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How to adjust an outboard carburetor

Updated February 21, 2017

Adjusting the outboard carburettor is a job you can do in just a few minutes, helping to extend the life of your outboard motor. The outboard carburettor has two adjustment screws on its barrel that can be set with a screwdriver and a vacuum gauge. The optimum setting for the low-speed adjustment screw for the outboard carburettor is 750rpm. Gain access to the carburettor by removing the motor housing on the top of the motor.

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  1. Lift the motor housing off the top of the outboard motor and set it aside. Start the motor and let it warm up for about five minutes.

  2. Remove the rubber vacuum hose from the vacuum port at the base of the carburettor barrel and connect a vacuum gauge to the vacuum port. Locate the two adjustment screws on the sides of the carburettor barrel and move the throttle cable on the carburettor so the engine is running wide open.

  3. Adjust the high-speed jet screw on the left side of the carburettor with a screwdriver a half-turn at a time until the engine is running smoothly. Give the engine about 20 seconds between each turn to let it even out. Follow the rpm reading on the vacuum gauge needle to determine which direction to turn the adjustment screw.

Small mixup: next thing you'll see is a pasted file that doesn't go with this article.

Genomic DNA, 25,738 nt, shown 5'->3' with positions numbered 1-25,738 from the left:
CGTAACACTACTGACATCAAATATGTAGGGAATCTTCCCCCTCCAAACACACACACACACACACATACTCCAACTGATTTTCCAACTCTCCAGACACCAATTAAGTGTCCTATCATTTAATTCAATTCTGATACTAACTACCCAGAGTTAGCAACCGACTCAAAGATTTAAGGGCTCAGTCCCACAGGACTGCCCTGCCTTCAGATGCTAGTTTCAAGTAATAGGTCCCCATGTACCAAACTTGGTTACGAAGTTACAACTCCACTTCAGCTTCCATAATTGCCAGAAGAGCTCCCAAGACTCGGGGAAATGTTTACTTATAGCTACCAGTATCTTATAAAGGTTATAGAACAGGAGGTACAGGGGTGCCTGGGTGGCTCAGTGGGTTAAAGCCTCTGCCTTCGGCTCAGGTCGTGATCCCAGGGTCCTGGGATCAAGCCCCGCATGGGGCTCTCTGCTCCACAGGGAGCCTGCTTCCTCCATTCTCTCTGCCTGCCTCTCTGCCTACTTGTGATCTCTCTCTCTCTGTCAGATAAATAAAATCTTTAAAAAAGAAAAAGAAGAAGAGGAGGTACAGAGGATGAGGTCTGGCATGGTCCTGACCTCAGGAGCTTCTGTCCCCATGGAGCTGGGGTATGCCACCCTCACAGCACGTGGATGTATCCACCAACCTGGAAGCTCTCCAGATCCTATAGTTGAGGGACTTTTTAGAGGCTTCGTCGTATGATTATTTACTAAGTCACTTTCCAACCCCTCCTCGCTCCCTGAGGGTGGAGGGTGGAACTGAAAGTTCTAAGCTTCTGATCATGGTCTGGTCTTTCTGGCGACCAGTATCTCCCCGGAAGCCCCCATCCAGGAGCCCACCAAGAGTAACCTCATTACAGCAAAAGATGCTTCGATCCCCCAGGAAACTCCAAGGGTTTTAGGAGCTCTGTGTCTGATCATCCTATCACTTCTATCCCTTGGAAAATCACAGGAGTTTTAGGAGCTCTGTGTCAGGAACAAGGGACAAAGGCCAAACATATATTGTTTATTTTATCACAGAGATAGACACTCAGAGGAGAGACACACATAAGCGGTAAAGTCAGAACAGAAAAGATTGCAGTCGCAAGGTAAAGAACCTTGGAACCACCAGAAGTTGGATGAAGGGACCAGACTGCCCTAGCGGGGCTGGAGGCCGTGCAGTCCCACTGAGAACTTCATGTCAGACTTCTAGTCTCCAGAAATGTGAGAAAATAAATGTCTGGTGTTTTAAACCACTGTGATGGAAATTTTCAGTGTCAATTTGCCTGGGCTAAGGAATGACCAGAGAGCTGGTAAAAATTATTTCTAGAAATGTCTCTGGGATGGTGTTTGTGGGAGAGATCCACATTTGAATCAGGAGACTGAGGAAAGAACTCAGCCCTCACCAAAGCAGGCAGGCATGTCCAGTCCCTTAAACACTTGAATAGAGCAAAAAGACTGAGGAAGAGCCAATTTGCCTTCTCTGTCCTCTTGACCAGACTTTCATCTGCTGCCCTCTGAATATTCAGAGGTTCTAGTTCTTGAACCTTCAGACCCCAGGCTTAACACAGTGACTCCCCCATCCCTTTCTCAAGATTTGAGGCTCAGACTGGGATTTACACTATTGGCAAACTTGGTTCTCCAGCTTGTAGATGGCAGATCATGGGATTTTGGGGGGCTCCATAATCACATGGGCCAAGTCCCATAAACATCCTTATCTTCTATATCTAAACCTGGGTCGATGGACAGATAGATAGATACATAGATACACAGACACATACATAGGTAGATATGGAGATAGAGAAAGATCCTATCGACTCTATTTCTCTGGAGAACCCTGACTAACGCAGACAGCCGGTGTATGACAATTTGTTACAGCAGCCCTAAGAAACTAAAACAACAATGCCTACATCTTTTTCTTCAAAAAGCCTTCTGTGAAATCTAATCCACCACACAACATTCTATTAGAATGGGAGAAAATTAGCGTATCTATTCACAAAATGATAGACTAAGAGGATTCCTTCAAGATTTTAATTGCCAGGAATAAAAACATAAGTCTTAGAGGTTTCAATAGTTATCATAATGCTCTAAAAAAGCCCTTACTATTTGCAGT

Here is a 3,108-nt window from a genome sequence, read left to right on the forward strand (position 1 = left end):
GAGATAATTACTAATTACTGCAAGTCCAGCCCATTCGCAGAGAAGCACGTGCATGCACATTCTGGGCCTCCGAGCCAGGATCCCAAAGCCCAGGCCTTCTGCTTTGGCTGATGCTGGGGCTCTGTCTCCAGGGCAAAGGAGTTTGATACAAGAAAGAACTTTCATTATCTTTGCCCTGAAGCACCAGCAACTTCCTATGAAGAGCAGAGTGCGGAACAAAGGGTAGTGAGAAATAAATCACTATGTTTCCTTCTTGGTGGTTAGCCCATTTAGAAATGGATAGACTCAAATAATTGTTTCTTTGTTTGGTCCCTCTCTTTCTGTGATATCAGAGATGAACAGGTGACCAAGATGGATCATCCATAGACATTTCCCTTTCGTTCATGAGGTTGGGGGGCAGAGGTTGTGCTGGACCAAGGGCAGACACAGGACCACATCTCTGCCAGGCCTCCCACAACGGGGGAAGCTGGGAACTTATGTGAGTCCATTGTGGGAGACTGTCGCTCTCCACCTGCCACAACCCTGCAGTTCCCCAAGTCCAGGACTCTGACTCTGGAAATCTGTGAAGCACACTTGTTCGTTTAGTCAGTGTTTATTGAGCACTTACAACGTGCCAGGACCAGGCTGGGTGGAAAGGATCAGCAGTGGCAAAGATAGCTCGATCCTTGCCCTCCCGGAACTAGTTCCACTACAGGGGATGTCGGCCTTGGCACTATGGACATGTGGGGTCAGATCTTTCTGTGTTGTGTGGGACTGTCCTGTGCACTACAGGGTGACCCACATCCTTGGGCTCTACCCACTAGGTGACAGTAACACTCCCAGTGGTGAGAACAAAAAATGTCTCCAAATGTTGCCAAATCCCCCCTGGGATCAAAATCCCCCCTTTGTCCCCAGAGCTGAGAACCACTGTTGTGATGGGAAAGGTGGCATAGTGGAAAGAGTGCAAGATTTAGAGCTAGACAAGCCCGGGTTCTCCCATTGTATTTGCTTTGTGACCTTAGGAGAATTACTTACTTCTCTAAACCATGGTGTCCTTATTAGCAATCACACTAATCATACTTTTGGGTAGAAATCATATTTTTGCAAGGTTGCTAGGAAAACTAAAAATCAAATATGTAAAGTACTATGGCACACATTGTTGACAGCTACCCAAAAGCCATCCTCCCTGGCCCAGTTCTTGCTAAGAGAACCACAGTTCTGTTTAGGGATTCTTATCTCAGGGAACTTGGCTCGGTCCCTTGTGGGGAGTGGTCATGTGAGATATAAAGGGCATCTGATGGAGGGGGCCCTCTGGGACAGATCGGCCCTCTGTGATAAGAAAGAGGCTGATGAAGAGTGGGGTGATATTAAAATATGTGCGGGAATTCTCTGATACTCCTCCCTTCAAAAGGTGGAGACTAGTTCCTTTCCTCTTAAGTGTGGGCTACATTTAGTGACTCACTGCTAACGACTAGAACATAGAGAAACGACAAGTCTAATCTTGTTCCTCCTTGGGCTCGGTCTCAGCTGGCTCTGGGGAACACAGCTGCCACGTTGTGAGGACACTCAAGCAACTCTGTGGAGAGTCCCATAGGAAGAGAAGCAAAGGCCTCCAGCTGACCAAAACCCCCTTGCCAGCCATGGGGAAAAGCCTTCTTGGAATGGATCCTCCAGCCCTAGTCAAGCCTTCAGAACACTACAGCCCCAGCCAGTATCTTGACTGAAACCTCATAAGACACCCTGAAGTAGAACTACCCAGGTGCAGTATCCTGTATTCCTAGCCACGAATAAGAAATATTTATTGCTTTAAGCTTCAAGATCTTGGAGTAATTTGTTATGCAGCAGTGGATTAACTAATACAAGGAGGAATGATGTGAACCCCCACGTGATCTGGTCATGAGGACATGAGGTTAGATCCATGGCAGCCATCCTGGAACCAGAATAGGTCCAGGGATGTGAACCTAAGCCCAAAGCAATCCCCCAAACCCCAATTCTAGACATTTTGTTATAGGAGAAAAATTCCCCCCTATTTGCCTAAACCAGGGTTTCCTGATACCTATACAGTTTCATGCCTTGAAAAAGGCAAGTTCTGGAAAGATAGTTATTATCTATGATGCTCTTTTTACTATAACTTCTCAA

4. Adjust the low-speed jet screw on the right side of the carburettor with a screwdriver, turning the screw a half-turn every 20 seconds until the vacuum gauge is reading about 750rpm. Remove the vacuum gauge from the vacuum port and reattach the rubber vacuum hose.

  5. Shut the outboard motor off and reattach the motor housing to the top of the motor.

  6. Warning

    To avoid burns, always be careful of touching the outboard motor engine while adjusting the carburettor.

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Things You'll Need

  • Screwdriver
  • Vacuum gauge

About the Author

Carl Pruit has been a freelance writer since 2005, specializing in service journalism and travel. His work has appeared on various websites. Born and raised in California, Pruit attended Contra Costa Community College in San Pablo, Calif. and received an associate degree in the administration of justice.

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